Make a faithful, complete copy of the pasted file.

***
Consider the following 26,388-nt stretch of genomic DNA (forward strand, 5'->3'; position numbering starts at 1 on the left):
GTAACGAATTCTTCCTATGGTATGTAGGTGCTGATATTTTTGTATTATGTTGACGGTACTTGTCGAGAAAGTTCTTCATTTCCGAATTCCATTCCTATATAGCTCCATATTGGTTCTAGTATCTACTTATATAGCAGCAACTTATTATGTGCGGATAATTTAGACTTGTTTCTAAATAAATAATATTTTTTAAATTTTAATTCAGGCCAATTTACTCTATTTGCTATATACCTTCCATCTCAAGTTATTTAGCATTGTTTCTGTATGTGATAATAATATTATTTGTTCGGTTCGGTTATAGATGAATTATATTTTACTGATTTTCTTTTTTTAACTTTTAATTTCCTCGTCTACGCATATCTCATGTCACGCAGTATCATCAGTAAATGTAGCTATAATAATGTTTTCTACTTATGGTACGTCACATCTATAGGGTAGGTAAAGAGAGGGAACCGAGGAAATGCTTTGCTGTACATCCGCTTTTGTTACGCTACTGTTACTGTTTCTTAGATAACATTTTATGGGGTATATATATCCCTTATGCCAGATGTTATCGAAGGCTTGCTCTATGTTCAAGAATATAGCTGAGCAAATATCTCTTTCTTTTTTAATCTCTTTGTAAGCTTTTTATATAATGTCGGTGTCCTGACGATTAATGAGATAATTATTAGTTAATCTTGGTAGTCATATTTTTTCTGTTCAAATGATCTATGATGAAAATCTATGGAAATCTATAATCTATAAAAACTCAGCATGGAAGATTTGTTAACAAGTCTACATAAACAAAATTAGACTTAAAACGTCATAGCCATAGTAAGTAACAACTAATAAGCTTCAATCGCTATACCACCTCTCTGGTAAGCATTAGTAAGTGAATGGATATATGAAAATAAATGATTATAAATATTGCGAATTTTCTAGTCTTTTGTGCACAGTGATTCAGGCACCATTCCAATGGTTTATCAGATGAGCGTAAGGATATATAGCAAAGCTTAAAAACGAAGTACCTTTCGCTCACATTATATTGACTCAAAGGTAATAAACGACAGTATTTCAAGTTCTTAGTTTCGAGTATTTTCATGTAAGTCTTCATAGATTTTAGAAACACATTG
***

Consider the following 26,388-nt stretch of genomic DNA (forward strand, 5'->3'; position numbering starts at 1 on the left):
GTAACGAATTCTTCCTATGGTATGTAGGTGCTGATATTTTTGTATTATGTTGACGGTACTTGTCGAGAAAGTTCTTCATTTCCGAATTCCATTCCTATATAGCTCCATATTGGTTCTAGTATCTACTTATATAGCAGCAACTTATTATGTGCGGATAATTTAGACTTGTTTCTAAATAAATAATATTTTTTAAATTTTAATTCAGGCCAATTTACTCTATTTGCTATATACCTTCCATCTCAAGTTATTTAGCATTGTTTCTGTATGTGATAATAATATTATTTGTTCGGTTCGGTTATAGATGAATTATATTTTACTGATTTTCTTTTTTTAACTTTTAATTTCCTCGTCTACGCATATCTCATGTCACGCAGTATCATCAGTAAATGTAGCTATAATAATGTTTTCTACTTATGGTACGTCACATCTATAGGGTAGGTAAAGAGAGGGAACCGAGGAAATGCTTTGCTGTACATCCGCTTTTGTTACGCTACTGTTACTGTTTCTTAGATAACATTTTATGGGGTATATATATCCCTTATGCCAGATGTTATCGAAGGCTTGCTCTATGTTCAAGAATATAGCTGAGCAAATATCTCTTTCTTTTTTAATCTCTTTGTAAGCTTTTTATATAATGTCGGTGTCCTGACGATTAATGAGATAATTATTAGTTAATCTTGGTAGTCATATTTTTTCTGTTCAAATGATCTATGATGAAAATCTATGGAAATCTATAATCTATAAAAACTCAGCATGGAAGATTTGTTAACAAGTCTACATAAACAAAATTAGACTTAAAACGTCATAGCCATAGTAAGTAACAACTAATAAGCTTCAATCGCTATACCACCTCTCTGGTAAGCATTAGTAAGTGAATGGATATATGAAAATAAATGATTATAAATATTGCGAATTTTCTAGTCTTTTGTGCACAGTGATTCAGGCACCATTCCAATGGTTTATCAGATGAGCGTAAGGATATATAGCAAAGCTTAAAAACGAAGTACCTTTCGCTCACATTATATTGACTCAAAGGTAATAAACGACAGTATTTCAAGTTCTTAGTTTCGAGTATTTTCATGTAAGTCTTCATAGATTTTAGAAACACATTG